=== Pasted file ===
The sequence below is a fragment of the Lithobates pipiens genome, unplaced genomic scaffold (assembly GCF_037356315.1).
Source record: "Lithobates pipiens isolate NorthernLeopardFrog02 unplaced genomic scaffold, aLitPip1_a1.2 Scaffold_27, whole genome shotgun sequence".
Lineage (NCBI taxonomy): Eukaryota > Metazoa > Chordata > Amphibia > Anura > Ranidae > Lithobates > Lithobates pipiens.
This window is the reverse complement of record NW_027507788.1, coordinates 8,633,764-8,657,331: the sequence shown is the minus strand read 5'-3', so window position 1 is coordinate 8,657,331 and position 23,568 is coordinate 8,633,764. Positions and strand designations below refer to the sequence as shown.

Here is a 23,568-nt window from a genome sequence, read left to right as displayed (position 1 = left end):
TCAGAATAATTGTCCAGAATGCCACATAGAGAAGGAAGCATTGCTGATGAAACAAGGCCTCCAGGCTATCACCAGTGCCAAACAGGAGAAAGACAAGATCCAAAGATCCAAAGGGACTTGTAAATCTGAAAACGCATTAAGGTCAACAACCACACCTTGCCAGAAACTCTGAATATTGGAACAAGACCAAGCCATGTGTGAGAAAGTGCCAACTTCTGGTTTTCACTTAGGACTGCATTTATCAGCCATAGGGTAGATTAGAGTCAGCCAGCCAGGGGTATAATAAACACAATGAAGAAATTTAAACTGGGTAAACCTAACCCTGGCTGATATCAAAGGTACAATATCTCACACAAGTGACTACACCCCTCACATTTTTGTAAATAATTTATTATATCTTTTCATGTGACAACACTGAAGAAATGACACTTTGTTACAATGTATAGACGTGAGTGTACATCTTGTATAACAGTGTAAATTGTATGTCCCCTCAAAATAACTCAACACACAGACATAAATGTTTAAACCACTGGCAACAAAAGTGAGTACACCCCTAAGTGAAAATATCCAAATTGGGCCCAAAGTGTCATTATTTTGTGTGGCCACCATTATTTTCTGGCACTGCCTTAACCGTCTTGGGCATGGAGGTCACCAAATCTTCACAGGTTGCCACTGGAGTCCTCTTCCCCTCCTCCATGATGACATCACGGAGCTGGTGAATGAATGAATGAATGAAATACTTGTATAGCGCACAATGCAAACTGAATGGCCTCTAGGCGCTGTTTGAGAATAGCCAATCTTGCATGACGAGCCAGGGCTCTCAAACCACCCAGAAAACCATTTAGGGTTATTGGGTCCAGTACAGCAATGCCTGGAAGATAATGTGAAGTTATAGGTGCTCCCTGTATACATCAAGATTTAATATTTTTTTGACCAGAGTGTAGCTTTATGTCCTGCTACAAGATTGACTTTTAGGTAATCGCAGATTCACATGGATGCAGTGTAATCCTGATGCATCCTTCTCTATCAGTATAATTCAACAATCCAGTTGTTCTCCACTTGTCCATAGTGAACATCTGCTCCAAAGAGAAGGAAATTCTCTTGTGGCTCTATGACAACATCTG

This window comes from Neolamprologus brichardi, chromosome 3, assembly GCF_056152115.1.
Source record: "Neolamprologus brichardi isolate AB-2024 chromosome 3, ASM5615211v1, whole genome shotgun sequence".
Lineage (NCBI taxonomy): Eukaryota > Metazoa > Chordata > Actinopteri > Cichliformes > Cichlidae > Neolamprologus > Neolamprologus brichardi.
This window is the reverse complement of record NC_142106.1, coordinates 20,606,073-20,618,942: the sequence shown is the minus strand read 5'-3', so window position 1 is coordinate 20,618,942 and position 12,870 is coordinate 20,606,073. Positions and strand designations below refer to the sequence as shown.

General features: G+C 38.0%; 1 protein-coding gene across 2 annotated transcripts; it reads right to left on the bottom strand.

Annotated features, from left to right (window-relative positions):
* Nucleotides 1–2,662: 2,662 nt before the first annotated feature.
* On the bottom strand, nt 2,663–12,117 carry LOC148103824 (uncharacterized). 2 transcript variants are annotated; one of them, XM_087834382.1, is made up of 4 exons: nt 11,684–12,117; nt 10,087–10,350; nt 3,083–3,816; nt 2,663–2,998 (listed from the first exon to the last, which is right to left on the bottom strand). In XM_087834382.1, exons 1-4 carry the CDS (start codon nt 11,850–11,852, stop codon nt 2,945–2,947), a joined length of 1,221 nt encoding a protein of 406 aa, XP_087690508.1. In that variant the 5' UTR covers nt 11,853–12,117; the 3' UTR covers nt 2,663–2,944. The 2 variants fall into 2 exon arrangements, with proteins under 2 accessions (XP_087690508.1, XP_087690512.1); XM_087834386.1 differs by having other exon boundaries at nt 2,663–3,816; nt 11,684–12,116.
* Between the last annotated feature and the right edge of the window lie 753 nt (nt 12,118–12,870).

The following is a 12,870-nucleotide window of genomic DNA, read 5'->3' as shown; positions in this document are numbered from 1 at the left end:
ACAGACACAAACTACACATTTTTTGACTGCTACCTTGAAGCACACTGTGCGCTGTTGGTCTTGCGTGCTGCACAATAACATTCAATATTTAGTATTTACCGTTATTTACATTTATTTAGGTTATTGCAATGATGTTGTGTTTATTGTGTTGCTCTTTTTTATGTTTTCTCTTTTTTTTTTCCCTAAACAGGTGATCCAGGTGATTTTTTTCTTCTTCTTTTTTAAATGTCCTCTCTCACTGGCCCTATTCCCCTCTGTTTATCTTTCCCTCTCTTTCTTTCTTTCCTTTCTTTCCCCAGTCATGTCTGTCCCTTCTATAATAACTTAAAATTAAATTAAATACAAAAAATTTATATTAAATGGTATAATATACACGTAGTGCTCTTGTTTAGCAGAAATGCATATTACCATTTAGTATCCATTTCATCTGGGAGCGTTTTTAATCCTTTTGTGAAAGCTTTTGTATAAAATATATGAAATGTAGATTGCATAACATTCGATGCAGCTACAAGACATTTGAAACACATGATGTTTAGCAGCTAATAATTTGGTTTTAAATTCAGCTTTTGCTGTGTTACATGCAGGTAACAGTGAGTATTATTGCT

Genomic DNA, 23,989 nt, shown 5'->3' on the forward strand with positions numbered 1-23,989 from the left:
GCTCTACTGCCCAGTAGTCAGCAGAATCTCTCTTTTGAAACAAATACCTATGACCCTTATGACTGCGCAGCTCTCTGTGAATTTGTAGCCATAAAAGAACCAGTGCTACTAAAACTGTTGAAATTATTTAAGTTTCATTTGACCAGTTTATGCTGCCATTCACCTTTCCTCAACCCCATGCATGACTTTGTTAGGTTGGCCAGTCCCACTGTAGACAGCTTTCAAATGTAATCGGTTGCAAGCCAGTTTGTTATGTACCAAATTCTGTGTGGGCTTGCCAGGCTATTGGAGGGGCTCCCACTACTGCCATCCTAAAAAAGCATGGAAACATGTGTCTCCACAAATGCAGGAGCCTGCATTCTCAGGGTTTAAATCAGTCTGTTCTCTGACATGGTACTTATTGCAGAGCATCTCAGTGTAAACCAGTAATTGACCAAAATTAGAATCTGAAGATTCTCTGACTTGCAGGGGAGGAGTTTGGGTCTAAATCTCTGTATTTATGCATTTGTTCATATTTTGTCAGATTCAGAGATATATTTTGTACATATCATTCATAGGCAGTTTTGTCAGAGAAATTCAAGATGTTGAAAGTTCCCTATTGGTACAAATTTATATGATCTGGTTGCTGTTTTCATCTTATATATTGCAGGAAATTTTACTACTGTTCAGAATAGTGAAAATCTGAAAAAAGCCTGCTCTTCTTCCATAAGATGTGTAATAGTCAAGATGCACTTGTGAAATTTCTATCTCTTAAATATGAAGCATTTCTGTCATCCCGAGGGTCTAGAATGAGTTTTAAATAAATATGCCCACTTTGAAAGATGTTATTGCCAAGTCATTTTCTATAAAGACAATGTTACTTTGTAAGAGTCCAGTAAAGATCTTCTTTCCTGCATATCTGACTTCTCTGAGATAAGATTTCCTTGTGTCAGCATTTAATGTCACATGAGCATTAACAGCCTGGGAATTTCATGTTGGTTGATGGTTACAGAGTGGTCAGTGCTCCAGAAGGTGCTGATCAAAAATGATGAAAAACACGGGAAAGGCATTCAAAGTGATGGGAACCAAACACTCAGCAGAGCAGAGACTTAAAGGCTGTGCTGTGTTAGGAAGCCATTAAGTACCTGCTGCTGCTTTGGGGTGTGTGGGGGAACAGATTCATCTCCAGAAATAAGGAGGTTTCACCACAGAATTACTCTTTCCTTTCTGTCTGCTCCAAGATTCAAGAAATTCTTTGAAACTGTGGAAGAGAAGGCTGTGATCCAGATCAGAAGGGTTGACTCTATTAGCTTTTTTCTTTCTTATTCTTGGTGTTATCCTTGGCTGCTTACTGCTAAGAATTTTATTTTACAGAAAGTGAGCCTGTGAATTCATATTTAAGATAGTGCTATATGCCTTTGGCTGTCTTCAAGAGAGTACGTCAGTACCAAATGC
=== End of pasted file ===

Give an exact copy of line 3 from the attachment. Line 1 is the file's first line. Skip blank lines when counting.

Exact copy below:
Lineage (NCBI taxonomy): Eukaryota > Metazoa > Chordata > Amphibia > Anura > Ranidae > Lithobates > Lithobates pipiens.